While the Navy can always be present persistently in areas of our choosing, we lack the capacity to be persistently present globally. This creates a presence deficit, if you will, where we are unable to meet combatant commander demands.
They seem to take it for granted that the national interests of the United States really do require us to maintain a global persistent presence.
I'm certain that they're wrong about that, and I'm inclined toward the view that we should be moving more toward a persistent military absense from anywhere very far from our own shores like we had prior to Teddy Roosevelt's administration. Of course, the world has changed a lot and maybe a good case can be made that we need a persistent military presence in some places, but WWII began without that kind of presense and we won it. Why do we now need to be all over the world? What's the security benefit and/or what's the unacceptable security risk in leaving some of the places we currently have troops? Why not leave Korea? Japan? Europe? I can see the argument for staying in the Middle East, but I'm having trouble seeing it for anywhere else.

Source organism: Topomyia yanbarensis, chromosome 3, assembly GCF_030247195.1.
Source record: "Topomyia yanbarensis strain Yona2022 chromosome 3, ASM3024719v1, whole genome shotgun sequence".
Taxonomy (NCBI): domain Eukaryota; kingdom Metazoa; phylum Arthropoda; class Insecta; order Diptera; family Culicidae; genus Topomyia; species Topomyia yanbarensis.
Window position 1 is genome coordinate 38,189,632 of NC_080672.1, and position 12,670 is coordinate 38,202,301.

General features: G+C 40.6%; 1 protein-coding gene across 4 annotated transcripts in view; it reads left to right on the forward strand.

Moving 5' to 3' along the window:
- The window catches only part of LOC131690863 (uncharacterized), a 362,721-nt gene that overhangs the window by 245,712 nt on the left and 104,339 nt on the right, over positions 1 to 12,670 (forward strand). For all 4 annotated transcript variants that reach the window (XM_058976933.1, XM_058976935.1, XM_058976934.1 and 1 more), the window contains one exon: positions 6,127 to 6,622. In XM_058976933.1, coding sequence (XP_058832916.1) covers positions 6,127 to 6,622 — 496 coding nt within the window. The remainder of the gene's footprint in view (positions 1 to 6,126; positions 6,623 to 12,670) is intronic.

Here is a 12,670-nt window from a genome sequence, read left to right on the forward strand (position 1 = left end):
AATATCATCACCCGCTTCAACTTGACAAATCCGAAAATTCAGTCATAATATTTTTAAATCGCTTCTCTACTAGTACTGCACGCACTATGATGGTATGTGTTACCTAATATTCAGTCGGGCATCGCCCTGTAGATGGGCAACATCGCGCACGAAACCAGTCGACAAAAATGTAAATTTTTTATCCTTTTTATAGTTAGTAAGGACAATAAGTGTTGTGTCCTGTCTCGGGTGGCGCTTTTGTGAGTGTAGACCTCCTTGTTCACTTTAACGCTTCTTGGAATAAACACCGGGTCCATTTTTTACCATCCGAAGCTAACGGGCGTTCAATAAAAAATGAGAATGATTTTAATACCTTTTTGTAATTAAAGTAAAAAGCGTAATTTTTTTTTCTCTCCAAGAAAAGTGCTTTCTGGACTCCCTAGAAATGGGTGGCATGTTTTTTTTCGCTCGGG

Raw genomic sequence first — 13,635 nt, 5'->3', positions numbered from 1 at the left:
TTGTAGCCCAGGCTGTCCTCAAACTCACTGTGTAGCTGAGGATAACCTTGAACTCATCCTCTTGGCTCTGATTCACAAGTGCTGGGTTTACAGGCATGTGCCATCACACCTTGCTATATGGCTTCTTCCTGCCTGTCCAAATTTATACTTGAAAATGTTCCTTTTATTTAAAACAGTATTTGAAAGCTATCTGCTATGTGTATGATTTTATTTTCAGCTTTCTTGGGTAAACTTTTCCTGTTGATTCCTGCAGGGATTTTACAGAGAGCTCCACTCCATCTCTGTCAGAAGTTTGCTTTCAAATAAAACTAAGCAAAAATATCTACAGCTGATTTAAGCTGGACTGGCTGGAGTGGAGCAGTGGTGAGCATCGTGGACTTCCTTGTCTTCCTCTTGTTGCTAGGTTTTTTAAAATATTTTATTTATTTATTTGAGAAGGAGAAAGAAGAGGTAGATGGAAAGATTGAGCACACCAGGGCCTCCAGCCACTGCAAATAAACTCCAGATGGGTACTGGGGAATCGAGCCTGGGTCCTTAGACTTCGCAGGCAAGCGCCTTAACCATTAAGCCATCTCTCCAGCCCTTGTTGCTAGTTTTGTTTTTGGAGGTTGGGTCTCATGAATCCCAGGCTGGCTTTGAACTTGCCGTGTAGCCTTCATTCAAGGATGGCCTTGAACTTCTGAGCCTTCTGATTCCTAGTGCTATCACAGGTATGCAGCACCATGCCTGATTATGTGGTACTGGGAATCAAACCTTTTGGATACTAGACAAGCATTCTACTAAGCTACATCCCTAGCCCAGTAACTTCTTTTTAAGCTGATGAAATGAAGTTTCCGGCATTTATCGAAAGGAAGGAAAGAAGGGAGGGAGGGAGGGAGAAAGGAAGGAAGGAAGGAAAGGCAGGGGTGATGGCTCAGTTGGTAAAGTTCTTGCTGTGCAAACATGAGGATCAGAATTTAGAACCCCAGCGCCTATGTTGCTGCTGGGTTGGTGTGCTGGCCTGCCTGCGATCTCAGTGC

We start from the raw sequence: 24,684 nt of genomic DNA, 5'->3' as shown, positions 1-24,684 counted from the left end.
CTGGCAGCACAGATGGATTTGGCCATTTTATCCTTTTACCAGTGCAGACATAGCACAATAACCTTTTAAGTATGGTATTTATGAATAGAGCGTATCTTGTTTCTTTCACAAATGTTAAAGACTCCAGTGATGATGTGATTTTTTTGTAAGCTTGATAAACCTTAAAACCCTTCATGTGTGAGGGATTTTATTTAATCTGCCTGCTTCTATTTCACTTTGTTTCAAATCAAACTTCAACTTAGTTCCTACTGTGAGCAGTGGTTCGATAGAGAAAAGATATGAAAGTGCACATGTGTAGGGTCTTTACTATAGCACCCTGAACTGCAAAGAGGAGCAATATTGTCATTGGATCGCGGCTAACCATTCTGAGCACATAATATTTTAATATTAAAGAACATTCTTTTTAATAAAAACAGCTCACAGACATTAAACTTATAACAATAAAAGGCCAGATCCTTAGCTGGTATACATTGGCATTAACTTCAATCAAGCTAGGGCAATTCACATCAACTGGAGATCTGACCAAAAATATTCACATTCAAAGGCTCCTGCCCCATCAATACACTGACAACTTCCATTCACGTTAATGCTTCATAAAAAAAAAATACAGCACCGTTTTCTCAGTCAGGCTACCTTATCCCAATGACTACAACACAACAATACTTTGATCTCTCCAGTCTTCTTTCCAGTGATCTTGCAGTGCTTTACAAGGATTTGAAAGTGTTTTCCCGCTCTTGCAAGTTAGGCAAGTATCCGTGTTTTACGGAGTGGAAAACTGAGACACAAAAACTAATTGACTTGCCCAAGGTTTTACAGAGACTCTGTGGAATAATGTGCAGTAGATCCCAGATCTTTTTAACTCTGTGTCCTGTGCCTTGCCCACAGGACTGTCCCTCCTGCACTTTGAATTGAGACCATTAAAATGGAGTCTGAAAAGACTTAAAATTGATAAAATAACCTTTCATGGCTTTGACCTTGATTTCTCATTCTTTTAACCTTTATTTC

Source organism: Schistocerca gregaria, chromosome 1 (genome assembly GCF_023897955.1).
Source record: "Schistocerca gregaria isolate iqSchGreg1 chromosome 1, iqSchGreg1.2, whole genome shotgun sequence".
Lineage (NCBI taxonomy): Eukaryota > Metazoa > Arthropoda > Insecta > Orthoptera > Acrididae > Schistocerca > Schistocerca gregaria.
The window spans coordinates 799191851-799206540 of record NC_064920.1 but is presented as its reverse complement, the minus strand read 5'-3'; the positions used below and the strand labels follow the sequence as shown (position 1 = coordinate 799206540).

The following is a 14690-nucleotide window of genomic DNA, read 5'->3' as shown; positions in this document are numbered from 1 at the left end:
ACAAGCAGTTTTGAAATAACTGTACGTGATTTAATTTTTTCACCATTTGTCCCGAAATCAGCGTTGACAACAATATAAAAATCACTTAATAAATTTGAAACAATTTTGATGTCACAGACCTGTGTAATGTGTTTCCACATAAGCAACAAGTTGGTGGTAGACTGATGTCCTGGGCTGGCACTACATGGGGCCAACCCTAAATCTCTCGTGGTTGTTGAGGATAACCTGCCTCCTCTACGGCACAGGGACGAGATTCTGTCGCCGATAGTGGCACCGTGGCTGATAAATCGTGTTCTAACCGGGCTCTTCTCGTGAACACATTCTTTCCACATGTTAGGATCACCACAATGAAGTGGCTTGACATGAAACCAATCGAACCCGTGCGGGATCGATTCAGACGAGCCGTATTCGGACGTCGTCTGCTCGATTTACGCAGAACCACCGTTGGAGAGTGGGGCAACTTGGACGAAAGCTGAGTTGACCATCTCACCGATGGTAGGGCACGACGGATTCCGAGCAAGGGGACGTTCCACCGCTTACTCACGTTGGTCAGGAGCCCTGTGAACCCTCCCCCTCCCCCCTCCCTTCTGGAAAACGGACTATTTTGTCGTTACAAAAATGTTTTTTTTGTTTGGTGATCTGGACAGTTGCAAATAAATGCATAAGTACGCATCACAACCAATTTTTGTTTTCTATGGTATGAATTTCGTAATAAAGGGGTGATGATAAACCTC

So back to the question. If I'm wrong in my view of the 19th century as a good direction to return to military presence-wise, what's the right direction? Where do we need to maintain presence and why? I'm talking about the long term, not when or if we should get out of Afghanistan, but what should our goal be? Where should we keep bases and why? Where must our Navy maintain its presence?